Why Modern Liberals Ain't - V or Am I a Dominionist?
This sentence pretty well sums up Feder's column:
..."Having little or no religion themselves, leftists are baffled by and fearful of those who take religion seriously – whether they’re evangelicals, traditional Catholics, Orthodox Jews, or Mormons."
Surfing the web through TheocracyWatch.org, I wound up at the Daily Kos (ewwwww!), where I found a March 20 post entitled "How to Beat the Christian Right, Part I", by Frederick Clarkson, followed by a thread. Some of the gems from that thread include:
From a reply by the author; ..."we have been unable to respond to one of the most dangerously anti-democratic movements in American history".
[Other than wanting to return to successful, traditional values and insisting that judges adhere to their constitutionally mandated spheres of influence, what is anti-democratic about the Christian Right?]
A later post offered the 1797 Treaty of Tripoli as the reason why the United States is not a "Christian Nation": ..."Quick background: It was the treaty that negotiated an end to naval hostilities with Muslim nations in the Mediterranean.
The treaty states, unequivocally, that the United States is NOT a Christian nation and as such would remain neutral in all Christian-Muslim conflicts."
[There is a difference between what we are legally and what we are culturally as a nation. Our First Amendment codified the concept of there being no government-endorsed religion. Thus in my simple mind, we are a secular government. But culturally, in the April 29th and earlier blogs, I restated the obvious, that the United States is a Judeo-Christian culture (as are most European cultures (especially Great Britain, from whence we evolved)). And the First Amendment Establishment Clause was not intended to expunge all traces of our cultural/religious foundations.]
..."Its no accident that Hitler and all his henchmen were raised in devoutly Christian households."
[Uh huh,... right! It doesn't matter what Hitler and his henchmen were raised as, it matters what they became. I think that many historians consider Nazi culture to be Teutonic paganism, rather than Christianity. Even now, at least some Aryan-nations type groups consider the gospels to be a "Jewish invention".]
..."These nutbars refuse to believe that the Treaty of Tripoli represented the "majority opinion" at the time. Never mind that Jefferson and Adams, violent political rivals, both supported it. Bringing up the Treaty is a bad idea. Better to ask them which of the Founding Fathers they believe had this great vision of America as a "Christian Nation"."
[We were not intended to be a legalized theocracy, but our Founders did recognize our Judeo-Christian cultural foundation.]
..."Part of the process of beginning from the ground up -- municipal elections, regional politics, individual congressional districts -- is to remind people that the very notion of electoral politics is the product of the "secular humanism" that the Christain right would destroy."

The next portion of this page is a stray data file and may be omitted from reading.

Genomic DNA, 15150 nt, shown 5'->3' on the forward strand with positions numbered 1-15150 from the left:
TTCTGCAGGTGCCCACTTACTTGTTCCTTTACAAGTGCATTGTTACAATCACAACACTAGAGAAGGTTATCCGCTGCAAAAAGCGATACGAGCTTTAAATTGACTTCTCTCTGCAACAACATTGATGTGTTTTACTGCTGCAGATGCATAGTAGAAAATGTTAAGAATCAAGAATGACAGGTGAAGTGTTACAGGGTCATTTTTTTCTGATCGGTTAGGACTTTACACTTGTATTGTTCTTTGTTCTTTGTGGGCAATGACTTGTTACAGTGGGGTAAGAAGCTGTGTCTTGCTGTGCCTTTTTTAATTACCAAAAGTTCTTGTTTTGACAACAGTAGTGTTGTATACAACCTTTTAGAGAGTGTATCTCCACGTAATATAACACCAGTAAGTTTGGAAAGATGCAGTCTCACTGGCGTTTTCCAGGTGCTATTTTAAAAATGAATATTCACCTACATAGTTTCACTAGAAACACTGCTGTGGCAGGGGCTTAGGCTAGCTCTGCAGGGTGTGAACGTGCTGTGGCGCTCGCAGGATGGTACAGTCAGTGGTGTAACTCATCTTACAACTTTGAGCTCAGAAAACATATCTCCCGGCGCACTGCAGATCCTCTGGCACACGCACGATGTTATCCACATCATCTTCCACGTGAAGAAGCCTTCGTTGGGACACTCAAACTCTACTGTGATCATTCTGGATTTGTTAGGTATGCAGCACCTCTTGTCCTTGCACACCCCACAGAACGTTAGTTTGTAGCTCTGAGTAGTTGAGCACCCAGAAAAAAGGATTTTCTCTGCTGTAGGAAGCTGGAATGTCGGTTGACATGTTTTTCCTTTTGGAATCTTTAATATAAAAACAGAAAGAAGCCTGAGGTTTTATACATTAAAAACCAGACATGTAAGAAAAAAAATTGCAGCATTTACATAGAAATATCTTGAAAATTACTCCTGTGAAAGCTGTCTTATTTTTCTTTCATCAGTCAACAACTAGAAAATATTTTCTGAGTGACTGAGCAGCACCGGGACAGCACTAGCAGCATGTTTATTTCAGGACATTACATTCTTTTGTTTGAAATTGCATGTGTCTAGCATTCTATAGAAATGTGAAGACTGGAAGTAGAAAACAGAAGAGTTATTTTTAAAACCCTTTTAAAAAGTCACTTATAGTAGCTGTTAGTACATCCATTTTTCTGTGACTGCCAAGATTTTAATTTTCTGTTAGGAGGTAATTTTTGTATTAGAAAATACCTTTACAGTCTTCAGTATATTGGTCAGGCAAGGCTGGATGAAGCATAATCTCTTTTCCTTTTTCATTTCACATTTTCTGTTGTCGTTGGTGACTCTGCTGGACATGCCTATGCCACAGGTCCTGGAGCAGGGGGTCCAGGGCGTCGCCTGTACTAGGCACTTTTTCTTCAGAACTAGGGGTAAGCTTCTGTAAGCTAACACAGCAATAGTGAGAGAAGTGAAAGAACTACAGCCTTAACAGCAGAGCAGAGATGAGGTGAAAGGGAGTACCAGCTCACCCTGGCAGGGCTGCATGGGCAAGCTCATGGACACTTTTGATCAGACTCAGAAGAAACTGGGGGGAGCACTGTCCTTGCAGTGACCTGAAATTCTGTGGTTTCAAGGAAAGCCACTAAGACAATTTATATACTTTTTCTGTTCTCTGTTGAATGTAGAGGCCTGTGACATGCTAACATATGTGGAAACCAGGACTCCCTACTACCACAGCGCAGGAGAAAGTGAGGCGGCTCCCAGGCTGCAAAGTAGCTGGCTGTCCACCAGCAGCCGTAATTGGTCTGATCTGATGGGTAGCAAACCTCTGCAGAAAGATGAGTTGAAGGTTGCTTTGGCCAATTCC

[What aspects of electoral politics does the "Christian Right" want to destroy? Judicial activism is not part of electoral politics.]
..."While I am not religious, I think the most effective action is likely to come from Christian left, center and right moderates who are distinctly uncomfortable with the CRs' totalitarianist fantasies."
[What are the "Christian Right's totalitarianist fantasies"? It matters little what an individual may have said, philosophically, what matters is, what average conservative American Christians stand for. It doesn't have to be all or nothing, Anarchy or Theocracy.]
..."One advantage that the right enjoys...is ready made regular meeting times and places through which they are able to organize and educate (churches).
Without regular union meetings at the local union hall, where the "working class" could recieve information and education regarding government (economic and labor) policy..."
[Gathering together in worship and fellowship is something that we just do. When we organize into various missions, whether it be to deliver meals to homeless shelters, engage in prison ministries, helping people recover after natural disasters..., this is a sign that we are not interested in "Window Dressing", rather we are engaging in action. And I guess that Christians and other members of the Right don't work, do we?]
..."The current religious right seek to revise history, reinterpret the constitution because they know it's very existance is meant to oppose them
Religion, as opposed to faith is about nothing more than subjugating people and aquiring and weilding power.
The religious right cary the sword of hate, and the shield of fear, we must defeat them with the truth, and real faith."
[Is getting back to Original Intent "reinterpreting the constitution"? And what is this "sword of hate"? Disagreement ain't hate.]
..."How to Beat the Christian Right, eh? An interesting question I must say. I've always been partial to baseball bats myself. But some people swear by axes. Some claim rakes work best. Still others feel that the best way to beat them is with a nine pound single jack. I have to say that I find this diversity of opinion refreshing. And, would suggest there may not be such a thing as a "best way". "
[A little Leftist humor here. If a member of the "Christian Right" suggested "beating" the Lib/Leftists in the same manner, there woud be hollering from the MSM from now until kingdom come.]
Despite the zealotry of some "Christian Right leaders", we are not going to lose our freedom to a theocracy, but more likely to socialist tyranny. Mainstream America (not the media) has a moderating effect on most philosophies, so it is best to ignore the Moonbats barking about the coming theocracy and focus upon the actual actions of those of faith.